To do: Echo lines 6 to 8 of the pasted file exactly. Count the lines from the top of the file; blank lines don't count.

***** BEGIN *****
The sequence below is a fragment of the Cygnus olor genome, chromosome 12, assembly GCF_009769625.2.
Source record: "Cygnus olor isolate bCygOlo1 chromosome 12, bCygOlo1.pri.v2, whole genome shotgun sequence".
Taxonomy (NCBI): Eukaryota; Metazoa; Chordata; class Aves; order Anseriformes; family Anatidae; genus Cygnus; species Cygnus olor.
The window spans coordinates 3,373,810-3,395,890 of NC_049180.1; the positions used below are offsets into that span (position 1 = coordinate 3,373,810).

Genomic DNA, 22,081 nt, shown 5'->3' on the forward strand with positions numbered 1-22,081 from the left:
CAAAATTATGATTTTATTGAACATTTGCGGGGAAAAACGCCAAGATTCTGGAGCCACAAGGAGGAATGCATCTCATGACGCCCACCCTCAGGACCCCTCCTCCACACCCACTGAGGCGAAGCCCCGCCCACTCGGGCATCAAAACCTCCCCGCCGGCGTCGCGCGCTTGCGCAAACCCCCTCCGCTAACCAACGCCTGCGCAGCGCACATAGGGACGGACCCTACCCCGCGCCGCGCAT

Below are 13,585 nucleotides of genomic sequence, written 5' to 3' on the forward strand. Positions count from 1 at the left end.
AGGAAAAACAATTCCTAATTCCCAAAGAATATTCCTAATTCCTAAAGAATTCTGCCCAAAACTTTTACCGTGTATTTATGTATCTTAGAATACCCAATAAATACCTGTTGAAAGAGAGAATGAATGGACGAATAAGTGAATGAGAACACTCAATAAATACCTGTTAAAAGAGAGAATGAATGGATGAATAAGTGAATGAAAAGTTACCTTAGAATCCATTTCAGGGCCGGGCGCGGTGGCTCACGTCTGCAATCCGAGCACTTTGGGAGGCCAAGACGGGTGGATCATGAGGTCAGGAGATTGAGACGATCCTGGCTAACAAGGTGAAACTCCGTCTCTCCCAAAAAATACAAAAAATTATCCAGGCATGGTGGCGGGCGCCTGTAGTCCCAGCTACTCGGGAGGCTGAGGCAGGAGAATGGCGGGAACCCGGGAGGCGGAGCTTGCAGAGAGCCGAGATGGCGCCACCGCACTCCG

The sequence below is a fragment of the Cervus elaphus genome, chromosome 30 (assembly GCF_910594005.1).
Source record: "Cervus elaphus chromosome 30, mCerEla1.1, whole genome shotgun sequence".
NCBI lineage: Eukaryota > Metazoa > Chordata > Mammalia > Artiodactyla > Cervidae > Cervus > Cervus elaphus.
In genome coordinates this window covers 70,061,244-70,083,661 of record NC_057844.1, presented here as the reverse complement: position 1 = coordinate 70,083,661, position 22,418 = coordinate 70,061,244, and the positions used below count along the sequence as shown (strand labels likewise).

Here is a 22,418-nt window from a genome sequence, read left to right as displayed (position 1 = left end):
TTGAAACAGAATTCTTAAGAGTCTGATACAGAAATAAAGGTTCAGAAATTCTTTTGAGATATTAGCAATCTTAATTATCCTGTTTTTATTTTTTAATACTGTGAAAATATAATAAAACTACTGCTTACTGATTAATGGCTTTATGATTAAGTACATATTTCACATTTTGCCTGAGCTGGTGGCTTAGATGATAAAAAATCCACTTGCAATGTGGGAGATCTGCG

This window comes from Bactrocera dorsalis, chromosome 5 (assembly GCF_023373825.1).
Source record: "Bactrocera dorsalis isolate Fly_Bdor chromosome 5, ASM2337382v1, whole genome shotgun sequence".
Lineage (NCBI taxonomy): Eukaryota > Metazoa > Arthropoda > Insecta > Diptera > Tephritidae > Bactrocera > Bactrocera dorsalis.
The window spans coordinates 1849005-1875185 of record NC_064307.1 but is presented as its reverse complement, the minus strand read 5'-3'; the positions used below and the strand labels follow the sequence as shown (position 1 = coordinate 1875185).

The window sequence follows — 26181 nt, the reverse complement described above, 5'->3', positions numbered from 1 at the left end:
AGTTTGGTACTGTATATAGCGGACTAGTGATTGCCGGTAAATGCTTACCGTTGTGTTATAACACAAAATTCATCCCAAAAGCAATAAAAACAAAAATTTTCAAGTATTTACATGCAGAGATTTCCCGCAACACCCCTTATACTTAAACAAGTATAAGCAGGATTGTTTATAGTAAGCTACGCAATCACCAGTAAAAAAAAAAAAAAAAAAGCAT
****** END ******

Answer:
CAAAATTATGATTTTATTGAACATTTGCGGGGAAAAACGCCAAGATTCTGGAGCCACAAGGAGGAATGCATCTCATGACGCCCACCCTCAGGACCCCTCCTCCACACCCACTGAGGCGAAGCCCCGCCCACTCGGGCATCAAAACCTCCCCGCCGGCGTCGCGCGCTTGCGCAAACCCCCTCCGCTAACCAACGCCTGCGCAGCGCACATAGGGACGGACCCTACCCCGCGCCGCGCAT

Below are 13,585 nucleotides of genomic sequence, written 5' to 3' on the forward strand. Positions count from 1 at the left end.
AGGAAAAACAATTCCTAATTCCCAAAGAATATTCCTAATTCCTAAAGAATTCTGCCCAAAACTTTTACCGTGTATTTATGTATCTTAGAATACCCAATAAATACCTGTTGAAAGAGAGAATGAATGGACGAATAAGTGAATGAGAACACTCAATAAATACCTGTTAAAAGAGAGAATGAATGGATGAATAAGTGAATGAAAAGTTACCTTAGAATCCATTTCAGGGCCGGGCGCGGTGGCTCACGTCTGCAATCCGAGCACTTTGGGAGGCCAAGACGGGTGGATCATGAGGTCAGGAGATTGAGACGATCCTGGCTAACAAGGTGAAACTCCGTCTCTCCCAAAAAATACAAAAAATTATCCAGGCATGGTGGCGGGCGCCTGTAGTCCCAGCTACTCGGGAGGCTGAGGCAGGAGAATGGCGGGAACCCGGGAGGCGGAGCTTGCAGAGAGCCGAGATGGCGCCACCGCACTCCG